Fitzgerald's five known novels (she may also have contributed to catholic story-papers such as the Lamp) attracted some contemporary attention, but have subsequently been little read. Although somewhat two-dimensional, they display a spiky satirical wit, touched with snobbery, and a preoccupation with religiously-inspired sacrificial love. The first, Ereighda Castle (1870), published as by 'Naseby', rather unskilfully combines a story of thwarted love with the theme of the absentee's return, and incidentally places a panegyric of Newman in the mouth of one character. The better-plotted Only three weeks (1872) ends with the heroine dying in saving her father from an agrarian murder and the conscience-stricken hero becoming a Carmelite friar. The ending reflects Fitzgerald's own aspirations, for a few months after the novel's appearance she wrote to Newman announcing that she had made arrangements to run away from home and enter a convent in Ireland; Newman discouraged her, saying such a decision should not be taken hastily and she should not leave her mother without warning.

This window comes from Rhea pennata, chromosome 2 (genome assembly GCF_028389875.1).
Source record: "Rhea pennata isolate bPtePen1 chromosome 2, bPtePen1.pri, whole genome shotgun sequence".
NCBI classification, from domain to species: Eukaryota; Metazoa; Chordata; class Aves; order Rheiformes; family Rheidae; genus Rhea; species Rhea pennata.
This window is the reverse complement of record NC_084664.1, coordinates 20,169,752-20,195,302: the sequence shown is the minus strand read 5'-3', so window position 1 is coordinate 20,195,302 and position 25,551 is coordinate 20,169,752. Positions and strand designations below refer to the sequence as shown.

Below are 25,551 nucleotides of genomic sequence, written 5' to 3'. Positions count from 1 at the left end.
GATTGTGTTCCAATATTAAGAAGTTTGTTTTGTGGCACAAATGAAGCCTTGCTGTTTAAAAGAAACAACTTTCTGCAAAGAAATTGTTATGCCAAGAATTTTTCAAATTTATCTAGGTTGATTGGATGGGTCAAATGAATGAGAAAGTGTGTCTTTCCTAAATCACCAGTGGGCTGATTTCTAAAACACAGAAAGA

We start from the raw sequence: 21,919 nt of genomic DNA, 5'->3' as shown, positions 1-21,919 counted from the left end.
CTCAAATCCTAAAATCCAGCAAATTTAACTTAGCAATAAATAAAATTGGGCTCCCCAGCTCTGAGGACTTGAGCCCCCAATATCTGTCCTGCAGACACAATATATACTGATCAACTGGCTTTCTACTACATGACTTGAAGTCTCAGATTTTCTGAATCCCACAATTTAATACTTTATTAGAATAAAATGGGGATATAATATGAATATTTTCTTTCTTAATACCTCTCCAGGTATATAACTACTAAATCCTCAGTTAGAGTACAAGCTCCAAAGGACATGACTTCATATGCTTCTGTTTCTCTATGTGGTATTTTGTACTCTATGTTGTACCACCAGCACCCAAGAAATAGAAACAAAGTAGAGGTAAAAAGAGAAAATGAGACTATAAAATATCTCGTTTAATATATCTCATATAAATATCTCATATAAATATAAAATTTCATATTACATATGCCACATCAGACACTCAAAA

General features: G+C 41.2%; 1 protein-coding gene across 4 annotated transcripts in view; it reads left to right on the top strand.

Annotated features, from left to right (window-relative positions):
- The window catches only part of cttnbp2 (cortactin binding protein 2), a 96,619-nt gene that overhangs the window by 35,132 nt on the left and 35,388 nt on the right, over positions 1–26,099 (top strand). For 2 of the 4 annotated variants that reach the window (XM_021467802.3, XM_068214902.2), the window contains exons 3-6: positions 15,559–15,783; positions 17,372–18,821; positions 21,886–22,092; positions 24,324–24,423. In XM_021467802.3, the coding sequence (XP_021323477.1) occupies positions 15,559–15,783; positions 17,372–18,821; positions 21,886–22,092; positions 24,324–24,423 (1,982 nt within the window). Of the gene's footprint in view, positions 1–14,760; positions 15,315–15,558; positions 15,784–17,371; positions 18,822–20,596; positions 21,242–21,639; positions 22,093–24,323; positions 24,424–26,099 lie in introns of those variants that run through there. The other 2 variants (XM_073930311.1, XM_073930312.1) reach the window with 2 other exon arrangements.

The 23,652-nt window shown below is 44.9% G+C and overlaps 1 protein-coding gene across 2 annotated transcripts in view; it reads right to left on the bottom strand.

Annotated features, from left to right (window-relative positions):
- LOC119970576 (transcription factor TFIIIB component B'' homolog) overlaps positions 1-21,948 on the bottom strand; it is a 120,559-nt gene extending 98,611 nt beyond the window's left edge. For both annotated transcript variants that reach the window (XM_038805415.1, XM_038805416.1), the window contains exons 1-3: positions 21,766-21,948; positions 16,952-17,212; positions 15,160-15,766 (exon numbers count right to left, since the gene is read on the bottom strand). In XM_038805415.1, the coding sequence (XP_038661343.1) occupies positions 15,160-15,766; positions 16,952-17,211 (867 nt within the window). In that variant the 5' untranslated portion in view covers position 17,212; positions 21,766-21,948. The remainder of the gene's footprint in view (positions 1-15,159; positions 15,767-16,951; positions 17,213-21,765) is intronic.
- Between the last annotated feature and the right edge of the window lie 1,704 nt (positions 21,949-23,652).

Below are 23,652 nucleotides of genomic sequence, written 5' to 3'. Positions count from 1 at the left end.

In 1875 Fitzgerald published Was she tamed?, which appeared simply as by 'the author of Only three weeks' (and is overlooked by some works of reference). In it, a minor character advocates home rule in the expectation that removal from a Westminster parliament hostile to catholicism would allow the natural conservatism of catholicism to reassert itself in Ireland. If this reflects a mild flirtation with Buttite home rule on Fitzgerald's part, it was rapidly abandoned with the rise of the Land League and Charles Stewart Parnell (qv). In 1882 Fitzgerald sent Newman the manuscript of a tale she was writing in which she sought to throw English honesty and Irish dishonesty into sharp relief. It contained hostile portrayals of Parnell ('Mr Snarlwell') and his lieutenants, and Fitzgerald expressed fear that 'those fiends in human form' might revenge themselves by ordering the assassination of her brothers. After Newman criticised her use of satirical names and her assumption that Parnell instigated murder, Fitzgerald agreed to cut out the references to Parnell and his lieutenants while reiterating her belief in their responsibility for murder and telling Newman of her unhappiness as a catholic in seeing Cardinal Manning support the Land League and local priests in Cork 'stirring up the people to revolution'. She described the state of siege endured by her brothers, the ill-treatment of animals, and the economic impact of withholding rents on landed families: 'I see my mother after a long life devoted to visiting the poor and the sick in the village and on our own property at home refused rent from those very people … 75 years old and obliged to do without all the comforts she has been accustomed to all her life' (Newman, vol. xxx, pp 67 (17 Mar. 1882), 111 (8 July 1882), 113–14 (13 July 1882)).